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Enhancement in sustained release of antimicrobial peptide and BMP-2 from degradable three dimensional-printed PLGA scaffold for bone regeneration
- Chen, Lei, Shao, Liping, Wang, Fengping, Huang, Yifan, Gao, Fenghui
- RSC advances 2019 v.9 no.19 pp. 10494-10507
- adsorption, antibacterial properties, antimicrobial peptides, biocompatibility, biodegradability, bone formation, bones, calcium, cell adhesion, coatings, contact angle, dopamine, gene expression, materials testing, microorganisms, polymers, prostheses, scanning electron microscopy, tissue engineering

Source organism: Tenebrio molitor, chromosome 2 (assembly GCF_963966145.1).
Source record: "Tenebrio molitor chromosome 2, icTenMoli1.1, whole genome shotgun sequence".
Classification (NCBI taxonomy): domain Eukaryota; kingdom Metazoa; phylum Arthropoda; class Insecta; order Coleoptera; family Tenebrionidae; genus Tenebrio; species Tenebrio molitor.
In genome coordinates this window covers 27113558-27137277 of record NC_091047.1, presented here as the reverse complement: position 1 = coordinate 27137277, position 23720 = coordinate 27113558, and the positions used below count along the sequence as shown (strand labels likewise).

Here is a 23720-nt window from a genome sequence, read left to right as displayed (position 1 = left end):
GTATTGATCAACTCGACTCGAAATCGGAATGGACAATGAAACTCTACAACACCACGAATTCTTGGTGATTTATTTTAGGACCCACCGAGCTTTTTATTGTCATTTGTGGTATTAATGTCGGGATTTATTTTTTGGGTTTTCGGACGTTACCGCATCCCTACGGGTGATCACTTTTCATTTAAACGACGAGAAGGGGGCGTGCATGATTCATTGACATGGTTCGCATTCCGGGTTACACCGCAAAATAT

- One of the goals of bone tissue engineering is to create scaffolds with well-defined, inter-connected pores, excellent biocompatibility and osteoinductive ability. Three-dimensional (3D)-printed polymer scaffold coated with bioactive peptide are an effective approach to fabricating ideal bone tissue engineering scaffolds for bone defect repair. However, the current strategy of adding bioactive peptides generally cause degradation to the polymer materials or damage the bioactivity of the biomolecules. Thus, in this study, we used a biomimetic process via poly(dopamine) coating to prepare functional 3D PLGA porous scaffolds with immobilized BMP-2 and ponericin G1 that efficiently regulate the osteogenic differentiation of preosteoblasts (MC3T3-E1) and simultaneously inhibit of pathogenic microbes, thereby enhancing biological activity. In this study, we analysed a 3D PLGA porous scaffold by scanning electron microscopy, water contact angle measurements, and materials testing. Subsequently, we examined the adsorption, release and in vitro antimicrobial activity of the 3D PLGA. Surface characterization showed that poly(dopamine) surface modification could more efficiently mediate the immobilization of BMP-2 and ponericin G1 onto the scaffold surfaces than physical adsorption, and that ponericin G1-immobilized 3D PLGA scaffolds were able to maintain long-term antibacterial activity. We evaluated the influence on cell adhesion, proliferation and differentiation by culturing MC3T3-E1 cells on different modified 3D PLGA scaffolds in vitro. The biological results indicate that MC3T3-E1 cell attachment and proliferation on BMP-2/ponericin G1-immobilized 3D PLGA scaffolds were much higher than those on other groups. Calcium deposition, and gene expression results showed that the osteogenic differentiation of cells was effectively improved by loading the 3D PLGA scaffold with BMP-2 and ponericin G1. In summary, our findings indicated that the polydopamine-assisted surface modification method can be a useful tool for grafting biomolecules onto biodegradable implants, and the dual release of BMP-2 and ponericin G1 can enhance the osteointegration of bone implants and simultaneously inhibit of pathogenic microbes. Therefore, we conclude that the BMP-2/ponericin G1-loaded PLGA 3D scaffolds are versatile and biocompatible scaffolds for bone tissue engineering.